This mode of operation is still available, and may be used if BOSS is to be used for non-programming assignments.

2: Input and Output as Objects

Suppose a programming problem in the Java language can be specified as:

Then a test can be defined by:

A student's implementation of method m can then be tested by checking

The toString() method is used by BOSS to display the results of such a test within the dialogue, and naturally the equals() method may be overridden if so desired.

Since this paradigm does not specify how input or output should be presented, the lecturer may wish to provide students with the I/O code as a "template", or to leave the students to write their own I/O code.

Currently, this method of testing is provided in BOSS through integration with the JUnit framework for writing unit tests.

Submitting Work

The following is the sequence of actions that take place when a student submits work for an assignment.

  1. Student "logs on" to BOSS.
  2. Student chooses module.
  3. Student chooses assignment for that module.
  4. Student chooses problem for that assignment.
  5. Student chooses file(s) they wish to submit.
  6. (Optionally) student can run one or more automatic tests on the files.
  7. Student confirms the choice of files to be submitted.
  8. BOSS archives the files and copies them across to a data store; the submitted data is explicitly checked for integrity.
  9. BOSS creates receipt (containing hash codes for all the files submitted) which is emailed to the student.

Marking Work

The following is the sequence of actions that take place when an assignment is marked.

  1. For each individual problem within the assignment:
    1. Manager selects marking categories and weightings for that problem (including automatic tests, if any).
    2. BOSS runs automatic tests on all submissions.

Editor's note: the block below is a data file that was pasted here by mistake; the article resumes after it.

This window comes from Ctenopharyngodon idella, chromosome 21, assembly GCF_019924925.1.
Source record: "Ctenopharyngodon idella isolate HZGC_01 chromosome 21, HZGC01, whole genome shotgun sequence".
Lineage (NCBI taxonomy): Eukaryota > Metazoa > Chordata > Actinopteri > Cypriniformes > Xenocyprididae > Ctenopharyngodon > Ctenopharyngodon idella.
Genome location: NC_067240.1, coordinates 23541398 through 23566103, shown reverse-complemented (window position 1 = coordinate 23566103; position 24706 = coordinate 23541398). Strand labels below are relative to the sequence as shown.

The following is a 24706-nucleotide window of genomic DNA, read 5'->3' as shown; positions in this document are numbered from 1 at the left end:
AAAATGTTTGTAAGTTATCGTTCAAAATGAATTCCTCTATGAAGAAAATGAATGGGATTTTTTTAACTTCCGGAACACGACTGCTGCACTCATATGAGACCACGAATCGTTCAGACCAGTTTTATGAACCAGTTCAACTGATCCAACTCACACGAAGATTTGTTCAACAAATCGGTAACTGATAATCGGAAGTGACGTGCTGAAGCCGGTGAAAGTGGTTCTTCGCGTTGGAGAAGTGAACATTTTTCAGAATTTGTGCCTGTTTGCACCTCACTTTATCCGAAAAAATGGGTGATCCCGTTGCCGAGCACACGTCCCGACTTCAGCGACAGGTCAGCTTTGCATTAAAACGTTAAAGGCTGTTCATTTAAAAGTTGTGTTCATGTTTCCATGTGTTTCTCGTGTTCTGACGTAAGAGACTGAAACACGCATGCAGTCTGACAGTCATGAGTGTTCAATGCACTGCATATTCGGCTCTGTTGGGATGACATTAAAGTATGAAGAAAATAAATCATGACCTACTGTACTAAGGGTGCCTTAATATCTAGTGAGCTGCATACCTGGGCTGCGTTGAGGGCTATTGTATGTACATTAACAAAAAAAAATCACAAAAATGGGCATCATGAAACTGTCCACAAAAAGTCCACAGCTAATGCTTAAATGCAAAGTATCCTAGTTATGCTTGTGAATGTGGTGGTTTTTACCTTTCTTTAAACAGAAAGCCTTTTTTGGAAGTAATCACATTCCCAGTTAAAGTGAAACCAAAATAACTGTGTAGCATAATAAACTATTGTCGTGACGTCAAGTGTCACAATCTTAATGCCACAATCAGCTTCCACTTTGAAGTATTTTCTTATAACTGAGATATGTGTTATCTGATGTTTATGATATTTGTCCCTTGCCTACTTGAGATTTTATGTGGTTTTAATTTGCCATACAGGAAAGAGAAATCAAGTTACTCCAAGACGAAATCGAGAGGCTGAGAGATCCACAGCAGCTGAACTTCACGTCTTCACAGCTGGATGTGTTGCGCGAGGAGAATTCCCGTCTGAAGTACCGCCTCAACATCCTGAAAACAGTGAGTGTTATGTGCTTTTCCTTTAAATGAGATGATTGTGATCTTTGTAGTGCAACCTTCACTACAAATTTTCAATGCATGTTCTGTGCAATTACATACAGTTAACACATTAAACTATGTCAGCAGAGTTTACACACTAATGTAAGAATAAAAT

3. Manager selects markers and moderators.
    4. BOSS randomly allocates markers to individual students.
    5. Each marker marks the students they have been allocated (including editing a feedback file).
    6. Moderators finalise marks for each student.
    7. Manager authorises final marks and (optionally) mails marks and/or feedback to students.
  2. Manager authorises final mark grid for the assignment.

Module Management

A manager for a module can perform the following administrative tasks.

The manager is the only person who would normally see marks in a de-anonymised form.

Feedback to Students

Feedback may be returned to students in three ways:

  1. Marks for each problem.
  2. A file created and edited by the markers, moderator and manager. This file is "free format" and is presented as a simple editable text box.
  3. Automatic feedback can be generated. BOSS will assign a word value to a student's mark for a category. This gives students valuable information on how they were marked.
  4. A global feedback function is also provided for use in a similar way to the individual feedback. This allows the course manager to provide some general feedback on the whole body of submissions for an assessment

Data Protection

Users of BOSS in the EU are reminded of the provisions of the UK Data Protection Act 1998 and other national legislation implementing EU directives. We believe that the software itself complies with the legislation; however use of the software places certain duties on the user, and allows students a right of access to the data held on them by BOSS.



The BOSS Online Submission System is provided in two forms. One form contains a .jar file. This file is actually an installation program which can install the servers and clients in a directory of your choice and commence changing the settings files. The second version is a copy of our CVS tree used to build the installer and also to build the servers and clients for use in a production environment. Building the code from source is not difficult (Ant is used to script the entire task) but does take a little longer to set up.

Installation Preparation


BOSS requires at least one machine to run its servers on which should be able to access the database BOSS uses. It is recommended that you run the database on the same system as the servers although this does not necessarily have to be the case.


The BOSS Online Submission system currently uses a MySQL database, though previous versions have used PostgreSQL. Scripts are provided for setting up tables in either database, and database-specific code has been avoided wherever possible. It is possible to use a different database altogether, provided referential integrity is supported, but no guarantees can be made.